In a separate presentation at the congress, Dr. Norazah Abu Bakar of the National Hospital for Neurology and Neurosurgery, London, reported on 83 patients with chronic cluster headache treated with up to three unilateral ONB injections given at 3-month intervals at that institution.

The impetus for this retrospective study focusing on patients with refractory chronic cluster headache, she explained, was that while a recent noteworthy French randomized, double-blind, placebo-controlled clinical trial has shown ONB to be an effective therapy in patients with episodic cluster headache (Lancet Neurol. 2011;10:891-7), that study included only 15 patients with chronic cluster headache. Thus, few data are available on ONB in the 10% or so of cluster headache patients saddled with the extremely burdensome chronic cluster headache.

The ONB used in her study entailed a unilateral injection of a mixture of 80 mg of methylprednisolone and 2 mL of lidocaine 2%. Thirty of the 83 patients (36%) responded to a first injection with a complete pain-free interval lasting for a median of 14 days. Another 29 had partial pain relief, defined as greater than 50% improvement, lasting an average of 18 days. There were 19 nonresponders, and 5 patients experienced deterioration lasting for a median of 14 days.

Mean headache frequency in the overall group improved from 4.2 attacks/day at baseline to 1.7/day post treatment. Self-rated pain intensity went from a mean of 9.5 to 3.9 on a 10-point scale. And there was a further benefit: mean attack duration dropped from 108 minutes to 52 minutes.

The median latency period for a favorable response or headache worsening was 1 day after the injection. Patients reported no serious adverse events following treatment. One-third of subjects reported mild adverse events, mostly self-limited tenderness at the injection site, neck stiffness, and dizziness. No cutaneous atrophy or alopecia occurred after the injection.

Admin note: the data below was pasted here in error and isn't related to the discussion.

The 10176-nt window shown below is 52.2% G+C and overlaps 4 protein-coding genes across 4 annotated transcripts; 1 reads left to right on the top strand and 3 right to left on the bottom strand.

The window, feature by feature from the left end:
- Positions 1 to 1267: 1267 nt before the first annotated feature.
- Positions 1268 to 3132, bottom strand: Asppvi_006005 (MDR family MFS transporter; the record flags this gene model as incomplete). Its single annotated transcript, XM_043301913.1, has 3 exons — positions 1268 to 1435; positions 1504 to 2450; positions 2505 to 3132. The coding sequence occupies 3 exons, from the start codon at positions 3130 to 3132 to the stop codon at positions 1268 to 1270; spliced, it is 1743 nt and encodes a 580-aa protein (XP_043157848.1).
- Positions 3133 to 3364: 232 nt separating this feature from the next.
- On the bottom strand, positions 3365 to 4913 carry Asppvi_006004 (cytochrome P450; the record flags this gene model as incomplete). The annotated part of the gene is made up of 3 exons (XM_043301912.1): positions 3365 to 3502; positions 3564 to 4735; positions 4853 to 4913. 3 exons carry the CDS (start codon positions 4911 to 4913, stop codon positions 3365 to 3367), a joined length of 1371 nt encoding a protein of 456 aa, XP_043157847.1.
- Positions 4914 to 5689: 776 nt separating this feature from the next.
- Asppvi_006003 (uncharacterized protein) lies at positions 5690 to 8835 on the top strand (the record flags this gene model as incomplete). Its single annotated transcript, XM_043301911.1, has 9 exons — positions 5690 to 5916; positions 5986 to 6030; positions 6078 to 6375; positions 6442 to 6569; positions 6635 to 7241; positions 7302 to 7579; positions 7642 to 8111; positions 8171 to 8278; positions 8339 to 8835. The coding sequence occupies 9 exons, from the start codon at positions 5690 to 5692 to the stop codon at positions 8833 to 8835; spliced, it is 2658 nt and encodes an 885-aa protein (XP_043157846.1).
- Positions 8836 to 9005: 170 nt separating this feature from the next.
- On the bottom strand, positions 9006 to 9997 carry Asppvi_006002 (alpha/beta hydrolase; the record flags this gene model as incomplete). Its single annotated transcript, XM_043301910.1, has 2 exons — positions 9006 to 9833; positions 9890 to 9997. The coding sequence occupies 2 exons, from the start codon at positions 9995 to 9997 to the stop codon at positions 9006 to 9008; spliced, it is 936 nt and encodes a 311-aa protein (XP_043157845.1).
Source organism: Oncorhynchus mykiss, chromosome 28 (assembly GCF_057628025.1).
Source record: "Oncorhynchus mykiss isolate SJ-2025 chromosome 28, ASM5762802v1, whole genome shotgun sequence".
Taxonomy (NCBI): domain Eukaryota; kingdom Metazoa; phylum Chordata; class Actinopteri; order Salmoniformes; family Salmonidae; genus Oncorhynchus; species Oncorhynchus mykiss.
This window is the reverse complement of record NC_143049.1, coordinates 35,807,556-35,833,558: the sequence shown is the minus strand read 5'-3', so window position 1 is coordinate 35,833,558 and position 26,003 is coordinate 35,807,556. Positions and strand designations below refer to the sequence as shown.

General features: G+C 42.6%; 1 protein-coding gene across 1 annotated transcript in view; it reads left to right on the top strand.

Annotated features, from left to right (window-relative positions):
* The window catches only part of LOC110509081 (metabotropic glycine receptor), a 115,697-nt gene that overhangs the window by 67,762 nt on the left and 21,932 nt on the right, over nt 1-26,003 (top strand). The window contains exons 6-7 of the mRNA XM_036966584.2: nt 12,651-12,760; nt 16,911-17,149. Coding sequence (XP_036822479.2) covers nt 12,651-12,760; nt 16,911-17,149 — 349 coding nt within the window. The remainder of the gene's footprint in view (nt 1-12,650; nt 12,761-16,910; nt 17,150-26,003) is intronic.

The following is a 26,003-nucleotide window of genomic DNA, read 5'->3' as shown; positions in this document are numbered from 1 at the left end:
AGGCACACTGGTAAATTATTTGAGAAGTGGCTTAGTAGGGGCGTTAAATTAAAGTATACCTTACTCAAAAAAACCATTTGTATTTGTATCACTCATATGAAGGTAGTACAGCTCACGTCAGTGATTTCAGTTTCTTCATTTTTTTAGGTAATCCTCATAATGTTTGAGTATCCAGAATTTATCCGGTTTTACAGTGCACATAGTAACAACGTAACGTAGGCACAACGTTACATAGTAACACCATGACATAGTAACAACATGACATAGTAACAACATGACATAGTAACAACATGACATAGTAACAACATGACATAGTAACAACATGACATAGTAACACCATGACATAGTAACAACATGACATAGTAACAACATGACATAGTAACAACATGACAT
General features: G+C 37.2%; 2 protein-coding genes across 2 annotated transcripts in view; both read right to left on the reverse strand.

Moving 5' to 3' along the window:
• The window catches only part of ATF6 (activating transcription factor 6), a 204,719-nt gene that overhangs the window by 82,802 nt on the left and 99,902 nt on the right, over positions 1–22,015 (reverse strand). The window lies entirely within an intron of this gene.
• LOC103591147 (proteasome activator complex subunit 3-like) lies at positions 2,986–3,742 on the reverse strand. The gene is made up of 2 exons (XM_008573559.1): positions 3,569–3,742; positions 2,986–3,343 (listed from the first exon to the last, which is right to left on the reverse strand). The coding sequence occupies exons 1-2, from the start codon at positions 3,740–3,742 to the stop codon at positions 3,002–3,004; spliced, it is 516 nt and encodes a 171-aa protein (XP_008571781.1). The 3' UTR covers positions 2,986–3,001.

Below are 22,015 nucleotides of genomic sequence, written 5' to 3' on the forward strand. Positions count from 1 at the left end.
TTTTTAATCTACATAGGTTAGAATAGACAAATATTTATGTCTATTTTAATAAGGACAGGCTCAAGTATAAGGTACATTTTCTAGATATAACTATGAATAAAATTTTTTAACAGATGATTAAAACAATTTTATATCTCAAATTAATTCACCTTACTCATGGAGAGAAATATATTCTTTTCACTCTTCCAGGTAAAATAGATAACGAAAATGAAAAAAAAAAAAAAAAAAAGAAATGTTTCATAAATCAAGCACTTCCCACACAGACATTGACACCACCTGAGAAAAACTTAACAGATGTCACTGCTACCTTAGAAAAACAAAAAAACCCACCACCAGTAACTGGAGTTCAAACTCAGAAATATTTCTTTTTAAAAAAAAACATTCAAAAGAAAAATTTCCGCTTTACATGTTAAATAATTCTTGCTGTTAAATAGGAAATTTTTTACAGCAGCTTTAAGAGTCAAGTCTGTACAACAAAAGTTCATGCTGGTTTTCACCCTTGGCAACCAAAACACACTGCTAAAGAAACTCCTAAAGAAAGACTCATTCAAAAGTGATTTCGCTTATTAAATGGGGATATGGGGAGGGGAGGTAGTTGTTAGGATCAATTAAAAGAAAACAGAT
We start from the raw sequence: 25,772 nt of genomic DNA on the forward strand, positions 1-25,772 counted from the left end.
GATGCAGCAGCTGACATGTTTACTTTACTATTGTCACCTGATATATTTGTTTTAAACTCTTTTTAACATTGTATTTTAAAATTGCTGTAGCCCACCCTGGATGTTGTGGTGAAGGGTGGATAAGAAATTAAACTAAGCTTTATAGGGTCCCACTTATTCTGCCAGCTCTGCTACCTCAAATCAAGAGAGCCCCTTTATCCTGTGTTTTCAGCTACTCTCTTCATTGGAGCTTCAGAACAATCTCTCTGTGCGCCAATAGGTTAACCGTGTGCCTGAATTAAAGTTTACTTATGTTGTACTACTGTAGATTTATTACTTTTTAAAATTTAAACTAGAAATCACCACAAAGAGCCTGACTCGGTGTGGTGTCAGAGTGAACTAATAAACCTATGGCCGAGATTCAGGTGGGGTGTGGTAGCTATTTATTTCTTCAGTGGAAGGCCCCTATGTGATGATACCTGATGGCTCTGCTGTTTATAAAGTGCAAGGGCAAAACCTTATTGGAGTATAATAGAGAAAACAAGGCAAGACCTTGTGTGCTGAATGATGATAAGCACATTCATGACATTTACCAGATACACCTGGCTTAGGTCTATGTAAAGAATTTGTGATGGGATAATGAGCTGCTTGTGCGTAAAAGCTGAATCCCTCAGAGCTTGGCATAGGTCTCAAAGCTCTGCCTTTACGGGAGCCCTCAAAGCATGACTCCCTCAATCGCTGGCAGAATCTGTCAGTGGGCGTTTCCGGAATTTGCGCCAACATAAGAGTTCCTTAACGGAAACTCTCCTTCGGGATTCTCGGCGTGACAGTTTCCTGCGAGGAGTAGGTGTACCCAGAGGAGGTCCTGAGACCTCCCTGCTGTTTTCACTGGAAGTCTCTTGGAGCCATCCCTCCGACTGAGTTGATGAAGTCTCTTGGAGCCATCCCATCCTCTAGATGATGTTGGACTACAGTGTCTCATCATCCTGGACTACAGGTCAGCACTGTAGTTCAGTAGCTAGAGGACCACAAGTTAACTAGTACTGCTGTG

Responders to the first injection were offered a second after 3 months, an interval chosen to minimize the risk of side effects due to overexposure to steroids. Among 45 patients treated a second time, 19 had a complete response and 16 a partial response with greater than 50% improvement. The median response duration was 18 days.

Three months later, 28 patients had a third ONB. Eleven showed a complete response and nine were partial responders, with a median response duration of 25 days.

Fourteen patients received a fourth injection, resulting in complete response in seven and partial response in three. The response duration averaged 23 days.

“Given the good tolerability profile when this simple procedure is performed every 3 months, occipital nerve blocks can play a useful role in the management of chronic cluster headache, allowing for periods of relief from an otherwise highly disabling disorder,” she concluded.

Cluster headache is a rare disorder characterized by attacks of unilateral pain, typically orbital, supraorbital, and/or temporal. The attacks generally last from 15 minutes to 3 hours. They occur with a frequency ranging from once every day or 2 up to eight per day. Episodic cluster headache occurs in skeins running for weeks to months, followed by remission periods that can last for months.

Dr. Gaul and Dr. Abu Bakar reported having no financial conflicts.